Broken, stuttering sentence fragments in a new language don't capture my personality, what I'm trying to say, or my true attitude in how I would choose to say it if more skill were mine. It is humbling to be the learner, and daily challenges take energy to meet. In these recent moments, though, I was energized and encouraged.

Monday, March 15, 2010

On your feet, Magyar...

...the homeland calls!

Such is the rousing beginning of a poem called "National Song" written by Sándor Petőfi and pronounced in a large public square here in Budapest on March 15, 1848. Today is an important national holiday for Hungary, and I am moved by the nobility and pride that emanates from faces and is reflected in the "Sunday-best" dress of those in the streets.

You can find more information regarding this Revolution Day and the full text of the poem here.

Yes, dear Magyar (Hungarians), stand and be counted! Hear the truth that sets you free, then carry it to the world, friends! Many people are an example to me since they have stood fast in faith through oppression that I cannot understand. May the light of Jesus spread and the local church continue to arise.

New Pictures!

Check out the new album on my photo site via the link at right under "Links". The pictures are from late winter and early spring with glimpses of school, life in Budapest, and my birthday.

Wednesday, February 17, 2010

It's 10 o'clock. Do you know where your children are?

We are in the throes of Spirit Week (not to be confused with the recent Spiritual Emphasis Week) leading up to our big, multi-national basketball tournament this weekend. Go Bulldogs! This means that our days of classes have the added benefit of functioning around hilarious and conspicuous costumes for dress-up days, meetings to plan class cheers, decorations, competitions, explanations for my confused ELL students, and general revelry.

In addition to these fun times at school, the book club for many ladies in the area met tonight in Diosd. I led the discussion on Elizabeth Gaskell's Victorian novel, North and South. I was fascinated by this book, and we all had some great comments. The sum total of my day, though, included 14 hours at work, because it was 10 o'clock before I walked in the door of my flat. Jaj.

Such is life these days. I'm pleased to be a part of the many exciting and significant things happening in students' hearts here at school. All the opportunities are good. But I'm pretty tired, and I'll keep praying for another English teacher to join our team here at ICSB.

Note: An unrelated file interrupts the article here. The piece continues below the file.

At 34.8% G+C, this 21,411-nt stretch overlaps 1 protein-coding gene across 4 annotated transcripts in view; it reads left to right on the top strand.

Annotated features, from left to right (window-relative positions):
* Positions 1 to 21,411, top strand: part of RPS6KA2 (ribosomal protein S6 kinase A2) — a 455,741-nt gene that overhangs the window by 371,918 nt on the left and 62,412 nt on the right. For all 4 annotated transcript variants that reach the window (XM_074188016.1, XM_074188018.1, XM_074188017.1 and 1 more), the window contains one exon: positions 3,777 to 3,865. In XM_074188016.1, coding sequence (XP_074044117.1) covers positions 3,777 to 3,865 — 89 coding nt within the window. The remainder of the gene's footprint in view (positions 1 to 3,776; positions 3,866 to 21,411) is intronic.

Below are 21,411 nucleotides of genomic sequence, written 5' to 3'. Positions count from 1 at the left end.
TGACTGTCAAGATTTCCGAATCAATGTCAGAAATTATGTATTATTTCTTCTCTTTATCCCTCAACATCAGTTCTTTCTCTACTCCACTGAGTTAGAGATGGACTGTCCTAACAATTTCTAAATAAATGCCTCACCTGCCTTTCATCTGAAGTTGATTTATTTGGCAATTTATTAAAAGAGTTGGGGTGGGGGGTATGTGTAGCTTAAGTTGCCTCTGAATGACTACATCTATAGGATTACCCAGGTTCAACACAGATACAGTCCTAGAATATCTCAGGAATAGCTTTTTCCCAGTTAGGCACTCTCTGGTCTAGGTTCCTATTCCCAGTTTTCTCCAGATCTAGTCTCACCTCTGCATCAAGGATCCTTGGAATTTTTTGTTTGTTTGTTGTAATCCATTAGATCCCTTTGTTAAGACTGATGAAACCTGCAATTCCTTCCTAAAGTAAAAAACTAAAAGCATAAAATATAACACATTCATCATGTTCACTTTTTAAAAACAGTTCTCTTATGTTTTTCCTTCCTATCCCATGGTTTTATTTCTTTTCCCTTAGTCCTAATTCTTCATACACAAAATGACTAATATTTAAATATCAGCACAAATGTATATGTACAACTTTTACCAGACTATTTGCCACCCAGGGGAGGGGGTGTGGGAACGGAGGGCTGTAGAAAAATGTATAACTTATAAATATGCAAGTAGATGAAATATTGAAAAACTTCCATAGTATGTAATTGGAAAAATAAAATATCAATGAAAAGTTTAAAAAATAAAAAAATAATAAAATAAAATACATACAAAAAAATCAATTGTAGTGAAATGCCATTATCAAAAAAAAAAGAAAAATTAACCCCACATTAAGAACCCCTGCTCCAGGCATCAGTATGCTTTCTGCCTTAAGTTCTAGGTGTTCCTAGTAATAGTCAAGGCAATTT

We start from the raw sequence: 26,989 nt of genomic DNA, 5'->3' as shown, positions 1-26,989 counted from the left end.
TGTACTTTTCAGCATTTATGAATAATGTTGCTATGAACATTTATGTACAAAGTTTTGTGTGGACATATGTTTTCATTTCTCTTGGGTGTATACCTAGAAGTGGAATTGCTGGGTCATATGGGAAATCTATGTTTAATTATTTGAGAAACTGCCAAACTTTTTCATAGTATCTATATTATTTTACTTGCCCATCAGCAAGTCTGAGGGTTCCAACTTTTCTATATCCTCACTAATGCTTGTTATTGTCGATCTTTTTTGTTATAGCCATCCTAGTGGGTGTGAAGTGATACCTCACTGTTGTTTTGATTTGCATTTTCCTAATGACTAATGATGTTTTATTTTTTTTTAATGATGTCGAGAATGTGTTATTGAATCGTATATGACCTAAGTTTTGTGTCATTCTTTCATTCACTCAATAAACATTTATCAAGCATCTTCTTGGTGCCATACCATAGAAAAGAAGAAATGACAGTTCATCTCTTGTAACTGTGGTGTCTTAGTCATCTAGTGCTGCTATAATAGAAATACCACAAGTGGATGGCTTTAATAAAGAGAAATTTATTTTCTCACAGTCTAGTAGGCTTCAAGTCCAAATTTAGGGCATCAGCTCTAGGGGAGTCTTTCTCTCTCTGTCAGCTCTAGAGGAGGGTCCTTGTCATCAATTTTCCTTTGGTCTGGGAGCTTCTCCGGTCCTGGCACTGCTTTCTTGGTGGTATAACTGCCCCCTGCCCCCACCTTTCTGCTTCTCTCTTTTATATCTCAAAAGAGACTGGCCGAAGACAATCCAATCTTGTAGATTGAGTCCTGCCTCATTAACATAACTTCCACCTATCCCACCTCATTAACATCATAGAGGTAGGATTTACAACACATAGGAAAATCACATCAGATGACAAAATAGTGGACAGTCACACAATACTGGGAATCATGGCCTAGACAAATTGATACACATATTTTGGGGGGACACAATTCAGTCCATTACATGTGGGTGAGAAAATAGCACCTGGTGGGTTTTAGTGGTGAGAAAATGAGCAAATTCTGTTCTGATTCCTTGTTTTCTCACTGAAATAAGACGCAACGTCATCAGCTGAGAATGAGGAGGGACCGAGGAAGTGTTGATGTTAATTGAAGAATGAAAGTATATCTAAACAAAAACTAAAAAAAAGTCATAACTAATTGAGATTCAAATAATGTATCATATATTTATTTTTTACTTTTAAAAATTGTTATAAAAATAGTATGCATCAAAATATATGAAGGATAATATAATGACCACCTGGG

Now, it's a little after 11. I've got to head out at 6:15 in the morning, so it's time to go to bed.

Wednesday, February 10, 2010



That's right; what looks like a greeting in the English language is actually used while parting in Hungary. When I first moved to Budapest in April of 2008, my brain could hardly adjust to this would-be lingual contradiction. Since then, though, the usage of the Hungarian "hello" has changed. More and more, people will say "hello" to mean, well, hello. Gone is the singular "goodbye" translation. The word fits somewhere between the casual "szia" (hi) and quite formal "Jó napot kívánok" (I wish you good day).
People in my apartment building use "hello" most when greeting me on the stairs, perhaps because they can't tell if the person bundled in hat, scarf, mittens, and tights is a teen who would not require a polite greeting or a woman who would. And so this word that seemed so strange to my ear because it was almost English is now commonplace.
Such is the case with many parts of life here in Hungary. The cars parked on sidewalks, people staring on public transportation, grocery stores without bags, paying of all bills at the post office, or ubiquitious white Hungarian cheese that seems to take on the flavor of whatever dish it is in once struck me as odd. Now, they are just commonplace. In fact, I had to sit and think for a moment to remember things that were once odd to me.
I don't have life here mastered, of course. Knowing little of the language is still quite a barrier. But many things that were once intimidating, strange, or frustrating don't even catch my attention now. My, what a difference TWO YEARS make. I'm thankful for the semblance of normalcy, of feeling natural here. Life is still quite the adventure. There are always new challenges. But hello now means hello, and I can get the hang of that.